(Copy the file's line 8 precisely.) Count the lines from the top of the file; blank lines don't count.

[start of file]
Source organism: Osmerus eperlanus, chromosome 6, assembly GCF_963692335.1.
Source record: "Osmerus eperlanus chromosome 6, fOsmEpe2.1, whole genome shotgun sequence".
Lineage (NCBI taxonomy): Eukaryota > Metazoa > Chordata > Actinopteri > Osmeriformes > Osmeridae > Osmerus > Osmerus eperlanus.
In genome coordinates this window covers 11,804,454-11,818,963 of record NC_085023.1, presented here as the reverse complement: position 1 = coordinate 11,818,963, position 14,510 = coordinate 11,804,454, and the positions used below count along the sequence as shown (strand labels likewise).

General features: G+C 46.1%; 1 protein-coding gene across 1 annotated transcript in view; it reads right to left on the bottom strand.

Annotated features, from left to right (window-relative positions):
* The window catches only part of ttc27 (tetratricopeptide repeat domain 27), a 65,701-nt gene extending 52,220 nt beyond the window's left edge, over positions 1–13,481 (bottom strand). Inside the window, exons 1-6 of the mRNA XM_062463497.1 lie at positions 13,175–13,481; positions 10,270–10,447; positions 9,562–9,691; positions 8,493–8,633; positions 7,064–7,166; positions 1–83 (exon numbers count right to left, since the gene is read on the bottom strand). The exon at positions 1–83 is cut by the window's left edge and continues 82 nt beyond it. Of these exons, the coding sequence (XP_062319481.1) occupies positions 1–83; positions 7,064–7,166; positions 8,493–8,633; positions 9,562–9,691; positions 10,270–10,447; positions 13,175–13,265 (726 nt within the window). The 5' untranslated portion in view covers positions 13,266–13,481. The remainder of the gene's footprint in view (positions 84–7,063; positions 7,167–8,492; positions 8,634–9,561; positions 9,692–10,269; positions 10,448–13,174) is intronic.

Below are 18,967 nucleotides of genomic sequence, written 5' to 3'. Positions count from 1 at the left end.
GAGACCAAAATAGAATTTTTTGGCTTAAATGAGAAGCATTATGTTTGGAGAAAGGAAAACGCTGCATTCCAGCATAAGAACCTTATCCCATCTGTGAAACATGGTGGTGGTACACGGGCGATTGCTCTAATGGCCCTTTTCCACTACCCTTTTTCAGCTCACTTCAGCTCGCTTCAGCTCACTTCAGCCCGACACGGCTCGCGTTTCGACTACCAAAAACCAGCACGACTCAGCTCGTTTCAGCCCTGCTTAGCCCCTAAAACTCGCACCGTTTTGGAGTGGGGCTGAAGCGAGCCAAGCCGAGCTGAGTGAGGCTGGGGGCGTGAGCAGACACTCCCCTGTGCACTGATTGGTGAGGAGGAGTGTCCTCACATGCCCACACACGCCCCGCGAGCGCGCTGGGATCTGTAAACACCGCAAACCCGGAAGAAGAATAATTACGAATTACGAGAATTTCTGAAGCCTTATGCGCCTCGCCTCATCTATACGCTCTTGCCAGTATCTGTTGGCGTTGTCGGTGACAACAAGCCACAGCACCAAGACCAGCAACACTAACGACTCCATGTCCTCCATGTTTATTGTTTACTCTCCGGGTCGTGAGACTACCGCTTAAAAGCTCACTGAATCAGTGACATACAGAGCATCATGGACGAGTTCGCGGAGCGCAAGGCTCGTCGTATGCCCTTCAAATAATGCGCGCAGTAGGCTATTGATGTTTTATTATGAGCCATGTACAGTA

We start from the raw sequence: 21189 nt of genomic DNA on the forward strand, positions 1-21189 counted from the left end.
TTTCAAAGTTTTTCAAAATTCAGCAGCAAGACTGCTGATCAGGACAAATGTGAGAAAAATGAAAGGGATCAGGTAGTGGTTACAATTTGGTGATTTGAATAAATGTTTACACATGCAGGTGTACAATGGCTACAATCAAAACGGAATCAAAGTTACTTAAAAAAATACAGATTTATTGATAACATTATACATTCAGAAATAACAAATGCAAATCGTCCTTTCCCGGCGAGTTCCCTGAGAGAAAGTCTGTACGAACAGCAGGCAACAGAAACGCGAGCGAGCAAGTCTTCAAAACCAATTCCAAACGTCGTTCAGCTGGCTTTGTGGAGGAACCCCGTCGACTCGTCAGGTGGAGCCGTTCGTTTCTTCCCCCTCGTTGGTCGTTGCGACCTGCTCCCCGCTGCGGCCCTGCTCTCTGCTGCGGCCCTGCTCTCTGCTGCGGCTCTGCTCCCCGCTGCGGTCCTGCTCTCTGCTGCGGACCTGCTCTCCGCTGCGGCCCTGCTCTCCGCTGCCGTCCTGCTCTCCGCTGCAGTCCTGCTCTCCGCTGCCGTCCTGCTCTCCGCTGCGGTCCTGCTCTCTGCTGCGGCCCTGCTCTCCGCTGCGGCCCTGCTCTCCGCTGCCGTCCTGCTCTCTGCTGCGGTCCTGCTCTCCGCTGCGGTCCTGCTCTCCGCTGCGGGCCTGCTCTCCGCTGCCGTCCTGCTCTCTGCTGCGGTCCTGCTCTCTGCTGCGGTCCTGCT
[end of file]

Below are 18,967 nucleotides of genomic sequence, written 5' to 3'. Positions count from 1 at the left end.